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ALWAYS IN SEASON/ MIKE JACOBS: Arrogance and iridescence mark the grackle

Illustration by Mike Jacobs1 / 2
Mike Jacobs2 / 2

If there were to be a contest to throw one bird species off the planet, the common grackle would likely be a nominee. The grackle has a reputation as an avian thug. "The bully of the bird world," it is sometimes called. Even the serious literature promotes this image. Princeton University's "New World Blackbirds" ascribes to it "a raptor-like expression." In his "ID GUIDE" Richard Crossley says the grackle has a "bad boy look."

To be sure, the grackle rap sheet is a long one. This is an aggressive bird that tends to take over, dominating approaches to backyard feeders, for example, and sometimes excluding other birds all together. This irritates a birder seeking a good look at a migrant sparrow, for example, or even a goldfinch. The grackle raids the nests of other birds and it gathers in large flocks and leaves a mess behind. All of these offenses are committed by a bird that could be called an invader.

None of the charges make the grackle any less handsome or less interesting, and on cross examination, the charges appear less serious than the bird's reputation suggests.

The grackle certainly is an opportunist. Grackles eat almost anything, but careful study of what's left of a grackle meal — yes scientists study this — shows that vertebrates, including birds, make up less than 1 percent of the grackle—far, far less than that of such widely admired species as the peregrine falcon, which is pretty nearly exclusively a bird eater. The same is true for Cooper's hawks. Insects are the major item in the grackle diet. They are clever birds, though. Scavenging grackles have been seen taking stale bread, which they place in water to soften it up before eating it. Like gulls, they sometimes follow farm equipment, taking mice and worms. Perhaps resourceful would be the proper adjective to describe these behaviors. Another word that might apply is "rapacious." Grackles can become pests, taking more grain or corn than growers like, especially in the southern states, where huge flocks of grackles gather to spend the winter months.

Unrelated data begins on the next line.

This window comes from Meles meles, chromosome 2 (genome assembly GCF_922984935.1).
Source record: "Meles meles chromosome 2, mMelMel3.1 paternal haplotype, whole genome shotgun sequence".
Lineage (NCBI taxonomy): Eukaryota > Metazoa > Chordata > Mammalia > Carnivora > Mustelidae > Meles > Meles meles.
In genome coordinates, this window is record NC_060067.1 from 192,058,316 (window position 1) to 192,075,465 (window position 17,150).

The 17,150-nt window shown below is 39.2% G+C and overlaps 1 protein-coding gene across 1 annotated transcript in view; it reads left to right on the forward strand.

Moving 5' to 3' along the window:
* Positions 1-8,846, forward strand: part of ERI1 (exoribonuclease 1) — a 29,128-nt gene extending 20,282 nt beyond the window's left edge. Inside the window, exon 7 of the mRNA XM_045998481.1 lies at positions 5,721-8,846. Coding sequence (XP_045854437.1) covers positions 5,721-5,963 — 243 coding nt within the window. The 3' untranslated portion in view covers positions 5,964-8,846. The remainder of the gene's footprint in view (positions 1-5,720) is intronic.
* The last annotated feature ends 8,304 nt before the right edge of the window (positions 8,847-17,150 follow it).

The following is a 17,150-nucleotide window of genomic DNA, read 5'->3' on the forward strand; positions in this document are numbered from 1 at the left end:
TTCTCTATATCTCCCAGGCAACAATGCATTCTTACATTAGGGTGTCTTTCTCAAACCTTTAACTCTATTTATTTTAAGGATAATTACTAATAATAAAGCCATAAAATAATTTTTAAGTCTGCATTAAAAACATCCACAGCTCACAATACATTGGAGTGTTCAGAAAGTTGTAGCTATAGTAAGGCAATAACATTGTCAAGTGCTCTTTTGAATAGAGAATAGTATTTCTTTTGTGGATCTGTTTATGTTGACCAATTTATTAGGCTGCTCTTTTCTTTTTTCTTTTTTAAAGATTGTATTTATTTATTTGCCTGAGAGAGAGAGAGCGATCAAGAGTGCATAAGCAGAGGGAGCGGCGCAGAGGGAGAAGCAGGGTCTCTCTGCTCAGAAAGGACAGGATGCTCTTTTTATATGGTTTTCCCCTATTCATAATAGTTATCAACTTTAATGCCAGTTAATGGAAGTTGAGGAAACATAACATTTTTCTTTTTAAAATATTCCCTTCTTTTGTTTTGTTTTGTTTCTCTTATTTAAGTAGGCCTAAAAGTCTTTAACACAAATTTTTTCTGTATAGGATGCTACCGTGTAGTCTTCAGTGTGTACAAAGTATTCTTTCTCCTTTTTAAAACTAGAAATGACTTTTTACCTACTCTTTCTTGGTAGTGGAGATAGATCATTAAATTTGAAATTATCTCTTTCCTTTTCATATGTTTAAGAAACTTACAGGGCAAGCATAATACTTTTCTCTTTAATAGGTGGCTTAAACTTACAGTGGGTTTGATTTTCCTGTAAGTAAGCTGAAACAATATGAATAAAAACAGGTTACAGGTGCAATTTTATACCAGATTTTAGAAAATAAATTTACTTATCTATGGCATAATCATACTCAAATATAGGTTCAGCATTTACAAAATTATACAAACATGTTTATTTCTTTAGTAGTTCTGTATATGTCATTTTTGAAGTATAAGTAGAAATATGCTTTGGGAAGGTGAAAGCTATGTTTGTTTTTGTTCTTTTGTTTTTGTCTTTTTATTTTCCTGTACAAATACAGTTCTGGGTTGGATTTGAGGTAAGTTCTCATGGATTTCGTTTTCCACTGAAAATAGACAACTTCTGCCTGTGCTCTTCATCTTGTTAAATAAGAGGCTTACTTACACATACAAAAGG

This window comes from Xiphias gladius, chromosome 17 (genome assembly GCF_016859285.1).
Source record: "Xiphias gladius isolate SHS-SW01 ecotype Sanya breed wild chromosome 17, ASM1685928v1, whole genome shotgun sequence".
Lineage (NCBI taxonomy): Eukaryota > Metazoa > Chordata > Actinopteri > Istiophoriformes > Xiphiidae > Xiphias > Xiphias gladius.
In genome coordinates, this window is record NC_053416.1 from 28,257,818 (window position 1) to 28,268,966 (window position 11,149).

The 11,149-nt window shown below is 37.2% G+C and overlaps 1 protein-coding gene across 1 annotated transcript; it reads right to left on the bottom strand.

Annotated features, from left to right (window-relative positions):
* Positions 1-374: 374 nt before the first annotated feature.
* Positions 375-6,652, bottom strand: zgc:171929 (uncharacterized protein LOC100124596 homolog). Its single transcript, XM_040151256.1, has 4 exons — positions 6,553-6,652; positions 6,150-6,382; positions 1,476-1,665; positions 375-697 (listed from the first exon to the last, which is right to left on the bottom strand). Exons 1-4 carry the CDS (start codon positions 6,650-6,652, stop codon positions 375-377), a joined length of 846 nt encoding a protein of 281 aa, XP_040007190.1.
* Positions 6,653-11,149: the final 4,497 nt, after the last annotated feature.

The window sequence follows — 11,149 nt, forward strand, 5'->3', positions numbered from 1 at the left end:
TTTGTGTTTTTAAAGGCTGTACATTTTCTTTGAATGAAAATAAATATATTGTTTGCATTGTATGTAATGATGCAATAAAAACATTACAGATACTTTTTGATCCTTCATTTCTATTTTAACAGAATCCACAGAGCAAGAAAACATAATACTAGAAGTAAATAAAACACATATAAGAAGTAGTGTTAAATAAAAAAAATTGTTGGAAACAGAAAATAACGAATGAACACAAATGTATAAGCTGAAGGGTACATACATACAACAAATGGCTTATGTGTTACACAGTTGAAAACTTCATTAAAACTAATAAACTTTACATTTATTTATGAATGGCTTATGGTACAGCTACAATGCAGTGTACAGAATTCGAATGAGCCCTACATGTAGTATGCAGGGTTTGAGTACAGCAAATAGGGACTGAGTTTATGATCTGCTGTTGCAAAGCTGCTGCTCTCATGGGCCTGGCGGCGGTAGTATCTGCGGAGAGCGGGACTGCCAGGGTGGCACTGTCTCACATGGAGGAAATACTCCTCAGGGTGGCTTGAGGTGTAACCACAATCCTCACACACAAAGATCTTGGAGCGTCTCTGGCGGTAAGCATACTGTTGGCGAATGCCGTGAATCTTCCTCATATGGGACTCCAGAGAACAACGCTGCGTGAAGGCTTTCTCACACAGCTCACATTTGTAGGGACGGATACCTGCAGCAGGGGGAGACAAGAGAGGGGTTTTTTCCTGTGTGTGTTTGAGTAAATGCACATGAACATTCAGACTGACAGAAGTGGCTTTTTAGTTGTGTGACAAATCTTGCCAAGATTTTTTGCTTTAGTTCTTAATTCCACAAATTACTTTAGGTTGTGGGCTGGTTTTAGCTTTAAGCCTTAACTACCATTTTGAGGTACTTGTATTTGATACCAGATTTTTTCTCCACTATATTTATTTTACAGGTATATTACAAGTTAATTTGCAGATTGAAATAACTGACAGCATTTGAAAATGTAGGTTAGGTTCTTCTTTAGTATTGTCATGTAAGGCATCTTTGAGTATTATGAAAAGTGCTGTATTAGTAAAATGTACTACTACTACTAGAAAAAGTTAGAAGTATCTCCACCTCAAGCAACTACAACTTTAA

Changes in the environment have made it possible for grackles to expand their range, and in the last half century, they've overspread the Great Plains. Two factors were especially important in this conquest. One was an expanding food supply made available by human activities, including farming, as we've seen, but mostly also discarding items that the grackles scavenge and consume. The other was trees. The Plains had few of these before humans began building towns and planting shelterbelts. Grackles depend on trees for nesting cover and for communal roosts. A treeless landscape is a landscape without grackles. Grackles like the new plains landscape, with substantial stands of trees interrupted by farm fields, and today they are found across the continent as far west as the Rocky Mountains and as far north as the tree line.

These grackle offenses alone might its reputation, but it is the bird's apparent arrogance that really puts people off. Grackles strut about, lording it over backyards and intimidating every creature that uses them, cats and dogs and kids included. One might wonder what the grackle is so proud of — but that would be committing the crime of anthropomorphism, which is attributing human traits to non-human species, a temptation better left avoided.

It is a fact, though, that the grackle is a good-looking bird — though not at first sight. At first sight, the overall impression is of a good-sized, blackish bird. Let the sun strike the feathers, however, and all is changed. The splendor of its iridescence is the grackle's redemption in a birder's eyes.

Most grackles display a purple sheen around the head and shoulders, and this led to the earlier common name for the species, purple grackle. On other parts of the body, in other light and from other angles, the grackle shows off other colors, often including green and bronze. Purple is too limiting a description. Common is more fitting; the grackle is a common bird. In 1990, Bird Life International estimated the North American population at 90 million birds, and it probably hasn't shrunk since then.

Grackles have one more notable physical attribute, a keel-like tail. The grackle is able to raise the outer feathers of its tail, and often does, apparently in courtship and in dominance displays, but also because it can, I have concluded after a week watching grackles closely.

I admit that I lured them by spreading sunflower seeds on my driveway, then settling back in a deck chair to watch the show. The grackles did not disappoint, but I'll cut the food supply now that I've seen the show.